You know, it's a damn big world, and it ought to be a relatively simple thing to hide out in it, if you are willing to lead an uncomplicated and quiet life. Yet fugitives of both the short- and long-term variety get nabbed. Why? My theory is that the same impulses that led them to a state of fugitivity in the first place lead them to do things to call attention to themselves.
Hence, if you're a woman inclined to imprison and sexually assault a 19-year-old Mormon missionary 30 years ago, you're likely to the the sort of woman also inclined to arrange for rogue Korean scientists to clone your dog. HENCE YOUR DOWNFALL.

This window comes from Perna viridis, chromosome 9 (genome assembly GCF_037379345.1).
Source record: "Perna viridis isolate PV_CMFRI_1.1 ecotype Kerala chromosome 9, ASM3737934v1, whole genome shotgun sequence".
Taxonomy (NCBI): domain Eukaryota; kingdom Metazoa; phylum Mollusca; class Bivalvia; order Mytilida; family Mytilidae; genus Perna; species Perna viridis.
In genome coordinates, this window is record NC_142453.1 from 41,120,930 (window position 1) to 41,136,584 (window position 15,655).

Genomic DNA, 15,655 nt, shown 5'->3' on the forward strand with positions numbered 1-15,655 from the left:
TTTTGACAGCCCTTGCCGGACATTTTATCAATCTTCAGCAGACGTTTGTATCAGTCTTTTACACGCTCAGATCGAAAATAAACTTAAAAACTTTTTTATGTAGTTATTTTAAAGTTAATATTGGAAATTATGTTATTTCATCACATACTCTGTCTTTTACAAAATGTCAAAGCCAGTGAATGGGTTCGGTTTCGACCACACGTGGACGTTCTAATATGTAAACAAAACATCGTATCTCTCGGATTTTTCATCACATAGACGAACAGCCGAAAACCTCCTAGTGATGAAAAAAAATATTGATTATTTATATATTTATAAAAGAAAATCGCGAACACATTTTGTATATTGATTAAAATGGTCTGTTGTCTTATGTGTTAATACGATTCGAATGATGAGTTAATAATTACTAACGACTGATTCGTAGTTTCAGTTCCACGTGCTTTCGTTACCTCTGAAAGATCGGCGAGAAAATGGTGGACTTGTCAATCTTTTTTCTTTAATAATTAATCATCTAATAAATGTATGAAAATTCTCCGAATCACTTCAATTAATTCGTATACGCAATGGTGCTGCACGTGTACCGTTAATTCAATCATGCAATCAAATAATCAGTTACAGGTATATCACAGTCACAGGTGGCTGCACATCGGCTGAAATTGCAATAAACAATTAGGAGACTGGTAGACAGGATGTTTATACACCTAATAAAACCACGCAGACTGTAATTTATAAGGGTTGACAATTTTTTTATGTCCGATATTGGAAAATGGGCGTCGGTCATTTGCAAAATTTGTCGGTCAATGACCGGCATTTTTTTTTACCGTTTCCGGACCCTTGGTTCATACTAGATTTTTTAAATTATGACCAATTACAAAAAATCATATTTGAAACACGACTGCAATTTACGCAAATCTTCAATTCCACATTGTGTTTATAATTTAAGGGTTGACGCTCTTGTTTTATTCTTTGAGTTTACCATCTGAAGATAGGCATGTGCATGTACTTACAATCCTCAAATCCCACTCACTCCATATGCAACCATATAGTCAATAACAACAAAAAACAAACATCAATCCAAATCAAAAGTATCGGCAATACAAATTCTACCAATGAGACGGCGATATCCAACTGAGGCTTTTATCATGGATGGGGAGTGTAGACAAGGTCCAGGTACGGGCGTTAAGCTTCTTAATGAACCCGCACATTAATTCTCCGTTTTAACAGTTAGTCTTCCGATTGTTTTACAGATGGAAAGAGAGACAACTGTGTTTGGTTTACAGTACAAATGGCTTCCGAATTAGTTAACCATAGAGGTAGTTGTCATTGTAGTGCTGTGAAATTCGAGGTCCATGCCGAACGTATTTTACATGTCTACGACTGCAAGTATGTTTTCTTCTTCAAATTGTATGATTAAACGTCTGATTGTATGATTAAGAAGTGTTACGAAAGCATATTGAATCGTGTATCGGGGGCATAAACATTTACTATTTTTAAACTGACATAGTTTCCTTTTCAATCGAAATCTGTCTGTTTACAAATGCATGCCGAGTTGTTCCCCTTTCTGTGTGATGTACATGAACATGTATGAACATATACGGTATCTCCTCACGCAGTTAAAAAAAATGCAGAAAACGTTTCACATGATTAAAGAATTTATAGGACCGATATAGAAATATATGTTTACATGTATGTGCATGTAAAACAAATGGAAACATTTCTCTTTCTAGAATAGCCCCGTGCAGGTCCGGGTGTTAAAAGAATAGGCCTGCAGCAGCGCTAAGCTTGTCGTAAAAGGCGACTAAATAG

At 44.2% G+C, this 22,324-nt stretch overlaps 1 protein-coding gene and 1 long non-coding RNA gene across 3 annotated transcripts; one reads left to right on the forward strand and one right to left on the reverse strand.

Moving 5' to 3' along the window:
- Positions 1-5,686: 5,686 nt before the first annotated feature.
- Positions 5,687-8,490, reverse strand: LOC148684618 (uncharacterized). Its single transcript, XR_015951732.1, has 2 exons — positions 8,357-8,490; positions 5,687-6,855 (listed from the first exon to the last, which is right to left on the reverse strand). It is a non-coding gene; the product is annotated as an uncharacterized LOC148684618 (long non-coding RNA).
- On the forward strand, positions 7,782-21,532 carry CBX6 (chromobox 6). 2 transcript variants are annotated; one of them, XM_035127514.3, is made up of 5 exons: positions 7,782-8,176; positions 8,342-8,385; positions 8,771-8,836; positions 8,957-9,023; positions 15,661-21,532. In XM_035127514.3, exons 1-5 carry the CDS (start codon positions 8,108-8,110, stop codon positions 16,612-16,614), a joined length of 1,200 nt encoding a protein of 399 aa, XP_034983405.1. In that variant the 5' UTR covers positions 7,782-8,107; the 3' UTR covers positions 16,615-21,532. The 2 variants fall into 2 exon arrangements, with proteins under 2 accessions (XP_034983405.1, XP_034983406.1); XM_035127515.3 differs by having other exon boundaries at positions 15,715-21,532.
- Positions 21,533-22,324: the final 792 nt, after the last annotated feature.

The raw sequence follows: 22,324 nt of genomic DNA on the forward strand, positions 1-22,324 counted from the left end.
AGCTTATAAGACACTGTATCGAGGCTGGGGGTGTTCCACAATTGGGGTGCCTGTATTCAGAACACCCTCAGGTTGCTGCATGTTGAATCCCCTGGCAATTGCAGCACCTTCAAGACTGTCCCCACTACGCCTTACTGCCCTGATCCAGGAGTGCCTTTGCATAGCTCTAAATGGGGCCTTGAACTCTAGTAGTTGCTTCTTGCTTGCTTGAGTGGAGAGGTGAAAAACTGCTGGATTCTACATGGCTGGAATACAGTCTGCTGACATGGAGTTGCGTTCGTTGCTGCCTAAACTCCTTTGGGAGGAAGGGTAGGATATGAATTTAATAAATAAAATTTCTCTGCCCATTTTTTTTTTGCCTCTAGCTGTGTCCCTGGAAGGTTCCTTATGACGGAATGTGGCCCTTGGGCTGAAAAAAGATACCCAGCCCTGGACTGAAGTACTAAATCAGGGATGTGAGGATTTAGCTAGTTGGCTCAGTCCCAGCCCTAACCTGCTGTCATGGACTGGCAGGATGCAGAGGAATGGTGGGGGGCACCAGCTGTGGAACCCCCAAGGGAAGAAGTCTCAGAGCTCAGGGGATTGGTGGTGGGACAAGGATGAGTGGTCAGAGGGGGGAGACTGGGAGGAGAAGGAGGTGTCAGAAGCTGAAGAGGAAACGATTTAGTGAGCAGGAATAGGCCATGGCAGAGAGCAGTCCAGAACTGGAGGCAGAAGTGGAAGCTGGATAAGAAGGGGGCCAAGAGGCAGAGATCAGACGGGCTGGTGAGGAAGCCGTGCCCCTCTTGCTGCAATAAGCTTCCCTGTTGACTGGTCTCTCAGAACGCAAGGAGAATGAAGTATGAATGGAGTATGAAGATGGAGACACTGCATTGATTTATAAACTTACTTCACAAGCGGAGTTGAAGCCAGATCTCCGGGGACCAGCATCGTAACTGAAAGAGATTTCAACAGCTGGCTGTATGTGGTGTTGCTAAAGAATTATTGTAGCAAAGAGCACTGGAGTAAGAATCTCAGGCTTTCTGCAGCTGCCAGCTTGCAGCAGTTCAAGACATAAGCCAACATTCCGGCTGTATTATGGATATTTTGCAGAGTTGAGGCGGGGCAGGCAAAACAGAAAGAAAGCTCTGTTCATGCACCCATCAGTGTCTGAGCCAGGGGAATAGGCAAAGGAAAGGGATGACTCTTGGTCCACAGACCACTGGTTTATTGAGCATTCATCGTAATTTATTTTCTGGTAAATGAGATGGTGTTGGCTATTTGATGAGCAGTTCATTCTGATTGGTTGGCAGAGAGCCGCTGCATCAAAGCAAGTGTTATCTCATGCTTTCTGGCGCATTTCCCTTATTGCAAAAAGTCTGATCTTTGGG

I hope the dog was worth it.
Last 5 posts by Ken White
- Popehat Goes To The Opera: Un ballo in maschera - August 19th, 2017
- Department of Justice Uses Search Warrant To Get Data On Visitors to Anti-Trump Site - August 14th, 2017
- America At The End of All Hypotheticals - August 14th, 2017
- Lawsplainer: Why John Oliver Is Anti-Diversity Now - August 11th, 2017
- Anatomy of a Scam, Chapter 15: The Wheels, They Grind - August 10th, 2017